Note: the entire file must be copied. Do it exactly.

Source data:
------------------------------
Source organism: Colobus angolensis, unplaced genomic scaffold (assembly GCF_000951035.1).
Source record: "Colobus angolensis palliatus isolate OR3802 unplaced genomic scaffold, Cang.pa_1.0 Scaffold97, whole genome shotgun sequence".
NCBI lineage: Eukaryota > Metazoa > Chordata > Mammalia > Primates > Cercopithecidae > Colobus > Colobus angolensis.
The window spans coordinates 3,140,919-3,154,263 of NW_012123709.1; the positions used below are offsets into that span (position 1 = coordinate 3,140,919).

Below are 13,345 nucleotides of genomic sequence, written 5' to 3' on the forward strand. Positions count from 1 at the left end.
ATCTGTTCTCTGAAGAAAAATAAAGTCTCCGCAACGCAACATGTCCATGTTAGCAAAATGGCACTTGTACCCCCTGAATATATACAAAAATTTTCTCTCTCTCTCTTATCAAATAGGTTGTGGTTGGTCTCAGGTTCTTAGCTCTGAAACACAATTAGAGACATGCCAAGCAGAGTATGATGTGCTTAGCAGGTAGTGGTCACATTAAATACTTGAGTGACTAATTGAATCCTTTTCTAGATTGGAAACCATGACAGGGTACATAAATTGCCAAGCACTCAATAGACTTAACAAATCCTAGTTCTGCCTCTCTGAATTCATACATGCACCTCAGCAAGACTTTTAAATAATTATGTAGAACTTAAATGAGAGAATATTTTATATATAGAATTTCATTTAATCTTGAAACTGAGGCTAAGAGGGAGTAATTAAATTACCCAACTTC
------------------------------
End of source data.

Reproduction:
Source organism: Colobus angolensis, unplaced genomic scaffold (assembly GCF_000951035.1).
Source record: "Colobus angolensis palliatus isolate OR3802 unplaced genomic scaffold, Cang.pa_1.0 Scaffold97, whole genome shotgun sequence".
NCBI lineage: Eukaryota > Metazoa > Chordata > Mammalia > Primates > Cercopithecidae > Colobus > Colobus angolensis.
The window spans coordinates 3,140,919-3,154,263 of NW_012123709.1; the positions used below are offsets into that span (position 1 = coordinate 3,140,919).

Below are 13,345 nucleotides of genomic sequence, written 5' to 3' on the forward strand. Positions count from 1 at the left end.
ATCTGTTCTCTGAAGAAAAATAAAGTCTCCGCAACGCAACATGTCCATGTTAGCAAAATGGCACTTGTACCCCCTGAATATATACAAAAATTTTCTCTCTCTCTCTTATCAAATAGGTTGTGGTTGGTCTCAGGTTCTTAGCTCTGAAACACAATTAGAGACATGCCAAGCAGAGTATGATGTGCTTAGCAGGTAGTGGTCACATTAAATACTTGAGTGACTAATTGAATCCTTTTCTAGATTGGAAACCATGACAGGGTACATAAATTGCCAAGCACTCAATAGACTTAACAAATCCTAGTTCTGCCTCTCTGAATTCATACATGCACCTCAGCAAGACTTTTAAATAATTATGTAGAACTTAAATGAGAGAATATTTTATATATAGAATTTCATTTAATCTTGAAACTGAGGCTAAGAGGGAGTAATTAAATTACCCAACTTC